We continue our exploration of the many, and sometimes surprising, variations on the theme of golf that exist nowadays with a look at Disc Golf.
The first recorded instance of people playing ‘golf’ with an aerodynamic disc rather than with club and ball, took place in Vancouver British Columbia in 1926. It appears that a group of schoolchildren regularly played the game with tin lids on a course they set out in their school grounds. They called it ‘Tin Lid Golf.’
Numerous accounts exist of various forms of ‘Disc Golf’ being played throughout the next four decades until, in 1960, the Chicago-based company, Copar Plastics, attempted to market a commercially packaged game called ‘Sky Golf’. However, the Frisbee culture was little more than embryonic at that time and the game failed to catch on.
In 1965, while playing a round of golf during his summer holidays, a college recreation counsellor by the name of George Sappenfeld realized that his students could play a version of the game on the playground using Frisbee discs. When, 3 years later, he became a Parks and Recreation supervisor, George contacted the manufacturers of the Frisbee, the Wham-O MFG Company, and requested that it help him with his plans to hold a Frisbee golf contest. By way of response, the company sent him a batch of Frisbees along with Hula Hoops to use as targets. The following year, he talked “Steady-Ed” Headrick, the inventor of both the Frisbee and the Disc Pole Hole catching device (destined to become the equivalent to the hole in traditional golf) into including a Frisbee golf event in the All-Comers Frisbee meet being held at Pasadena's Rose Bowl fields. It seemed as if George’s concept was destined to catch on.
Surprisingly however, nothing more was heard of Frisbee golf for the next seven years. Indeed, even the 1972 Official Frisbee Handbook, which listed all the games that could be played with a Frisbee, made no mention of golf.
However, in the meantime in Rochester, New York, a group of people began regularly playing a form of disc golf as a competitive sport. Within a year of starting (in August 1970) they were organising The Annual City of Rochester Disc Golf Championship.
Amazingly, it wasn’t until 1973 that these avid disc golfers discovered, via an International Frisbee Association newsletter, that unbeknown to them an entire Frisbee culture had been born. Eager to learn just how many people would be interested in participating, they decided to make their City of Rochester Disc Golf Championship a national tournament, which they named The American Flying Disc Open.
The success of the tournament, which took place in 1974, persuaded “Steady-Ed” to take another look at disc golf. He hired the winner Dan Roddick, to head up Wham-O's new Sports Promotion Department and decided to include Disc Golf as an event in his 1975 World Frisbee Championships.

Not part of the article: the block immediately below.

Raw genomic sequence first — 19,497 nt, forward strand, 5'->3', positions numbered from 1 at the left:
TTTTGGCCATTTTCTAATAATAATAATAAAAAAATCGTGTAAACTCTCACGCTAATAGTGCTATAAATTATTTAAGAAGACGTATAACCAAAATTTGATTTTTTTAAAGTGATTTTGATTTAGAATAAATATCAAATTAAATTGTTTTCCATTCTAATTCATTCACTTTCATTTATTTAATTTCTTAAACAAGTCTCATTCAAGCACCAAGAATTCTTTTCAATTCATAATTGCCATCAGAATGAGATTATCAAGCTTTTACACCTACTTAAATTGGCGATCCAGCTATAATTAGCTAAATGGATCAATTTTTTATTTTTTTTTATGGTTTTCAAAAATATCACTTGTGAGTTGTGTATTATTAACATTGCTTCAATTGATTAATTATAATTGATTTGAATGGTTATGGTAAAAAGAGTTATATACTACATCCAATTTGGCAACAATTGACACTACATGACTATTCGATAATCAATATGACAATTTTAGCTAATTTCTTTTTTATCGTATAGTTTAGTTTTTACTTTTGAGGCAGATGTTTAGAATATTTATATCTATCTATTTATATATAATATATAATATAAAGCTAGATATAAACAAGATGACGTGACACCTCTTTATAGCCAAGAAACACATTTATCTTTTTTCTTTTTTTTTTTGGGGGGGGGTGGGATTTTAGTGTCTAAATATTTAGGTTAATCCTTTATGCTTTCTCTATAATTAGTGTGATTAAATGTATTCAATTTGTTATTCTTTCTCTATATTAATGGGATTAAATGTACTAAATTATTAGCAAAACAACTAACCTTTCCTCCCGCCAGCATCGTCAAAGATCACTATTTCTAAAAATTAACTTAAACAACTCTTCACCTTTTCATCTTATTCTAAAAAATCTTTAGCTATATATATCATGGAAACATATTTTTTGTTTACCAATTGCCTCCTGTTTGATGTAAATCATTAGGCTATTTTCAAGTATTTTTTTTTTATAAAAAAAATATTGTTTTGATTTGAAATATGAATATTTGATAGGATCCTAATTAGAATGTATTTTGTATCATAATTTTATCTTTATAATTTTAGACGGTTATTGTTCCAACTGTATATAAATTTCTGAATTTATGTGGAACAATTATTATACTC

Ed became so convinced that disc golf could be big, he resigned from his position at the Wham-O MFG Company and started up the Disc Golf Association Company in 1976 – a move that introduced disc golf to thousands of Frisbee players. Properly organized play and national tournaments quickly became a shared goal. Players got together and formed the Professional Disc Golf Association to help oversee and guide the rapid growth of their sport.
The popularity of disc golf grew rapidly and exponentially. Each new course spawned yet more courses in nearby towns and cities and Ed, having designed the first bespoke course at Oak Grove Park in La Cañada Flintridge, California, was soon designing and selling disc golf courses country-wide.
The PDGA is now a worldwide force. There are thousands of disc golf courses around the world and its growth shows little sign of abating. The sport of disc golf is fast becoming as professional as its traditional ancestor.
Hugely popular in the USA, it is currently a minority, but growing sport in the UK. There are already 35 disc golf courses up and down the country and, under the auspices of British Disc Golf Association, professional disc golfers now take part in an organised Tour.
There are, as you might expect, many similarities with the traditional form of the game. The object of disc golf is likewise to complete each hole in as few shots/throws as possible. The main difference is that instead of selecting the appropriate club with which to hit your golf ball, given the type of shot you want to play, you select an appropriate disc, similar to, but not the same as, a Frisbee.
A professional disc golfer will carry about a dozen different golf discs including a range of 'drivers', 'approaches', and 'putters'. Not all discs fly straight. Some are designed to curve in their flight (similar to the way in which the ‘bias’ in a Crown Green bowl affects its roll).
As in golf, there is a teeing area where you make your first throw or 'drive'. Wherever your disc lands, that's the spot from where you make your next throw or 'approach shot' to the basket. Then, hopefully, you are close enough to make your 'putt' for a par.
Disc Golf is an ideal family activity. It can be enjoyed equally by all age groups, from schoolchildren to pensioners, making it an excellent life-time sport. It's easy to play at a basic level, so you can enjoy it from day one, without the need to take lessons. [Beginners are advised to start by just using an 'approach' disc or 'putter' which flies straight!] Although generally considered to be a 'niche' sport, it nonetheless has more 'street cred' than its more tradition-bound ancestor, which may well widen its appeal.
It's relatively easy on the pocket too, so you can still play even if you have a very limited budget at your disposal. The number of courses available to play on is growing at an ever increasing rate, so the chances are you won't have to travel too far to play either. Early signs suggest that it might not be too long before its popularity here in the UK soars, just as it has done elsewhere.